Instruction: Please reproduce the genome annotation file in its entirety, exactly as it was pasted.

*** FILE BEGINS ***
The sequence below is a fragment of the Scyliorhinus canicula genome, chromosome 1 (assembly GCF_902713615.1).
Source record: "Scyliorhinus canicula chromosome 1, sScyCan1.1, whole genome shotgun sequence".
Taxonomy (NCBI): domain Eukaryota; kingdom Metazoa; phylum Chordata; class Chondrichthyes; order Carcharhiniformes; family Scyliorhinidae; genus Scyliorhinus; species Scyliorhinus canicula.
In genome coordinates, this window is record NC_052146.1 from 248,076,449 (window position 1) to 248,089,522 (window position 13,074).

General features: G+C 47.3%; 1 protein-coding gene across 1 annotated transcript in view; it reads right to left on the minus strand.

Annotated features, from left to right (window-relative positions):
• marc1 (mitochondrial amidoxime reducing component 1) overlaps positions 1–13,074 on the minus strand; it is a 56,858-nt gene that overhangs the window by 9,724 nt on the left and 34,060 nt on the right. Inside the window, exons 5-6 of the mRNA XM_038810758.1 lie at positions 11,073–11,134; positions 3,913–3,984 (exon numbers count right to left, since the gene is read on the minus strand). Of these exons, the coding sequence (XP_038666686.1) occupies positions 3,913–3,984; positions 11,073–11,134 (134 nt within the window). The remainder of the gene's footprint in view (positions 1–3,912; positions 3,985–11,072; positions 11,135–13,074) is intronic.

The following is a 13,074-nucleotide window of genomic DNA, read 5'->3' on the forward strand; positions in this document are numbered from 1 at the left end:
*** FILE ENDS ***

The sequence below is a fragment of the Scyliorhinus canicula genome, chromosome 1 (assembly GCF_902713615.1).
Source record: "Scyliorhinus canicula chromosome 1, sScyCan1.1, whole genome shotgun sequence".
Taxonomy (NCBI): domain Eukaryota; kingdom Metazoa; phylum Chordata; class Chondrichthyes; order Carcharhiniformes; family Scyliorhinidae; genus Scyliorhinus; species Scyliorhinus canicula.
In genome coordinates, this window is record NC_052146.1 from 248,076,449 (window position 1) to 248,089,522 (window position 13,074).

General features: G+C 47.3%; 1 protein-coding gene across 1 annotated transcript in view; it reads right to left on the minus strand.

Annotated features, from left to right (window-relative positions):
• marc1 (mitochondrial amidoxime reducing component 1) overlaps positions 1–13,074 on the minus strand; it is a 56,858-nt gene that overhangs the window by 9,724 nt on the left and 34,060 nt on the right. Inside the window, exons 5-6 of the mRNA XM_038810758.1 lie at positions 11,073–11,134; positions 3,913–3,984 (exon numbers count right to left, since the gene is read on the minus strand). Of these exons, the coding sequence (XP_038666686.1) occupies positions 3,913–3,984; positions 11,073–11,134 (134 nt within the window). The remainder of the gene's footprint in view (positions 1–3,912; positions 3,985–11,072; positions 11,135–13,074) is intronic.

The following is a 13,074-nucleotide window of genomic DNA, read 5'->3' on the forward strand; positions in this document are numbered from 1 at the left end: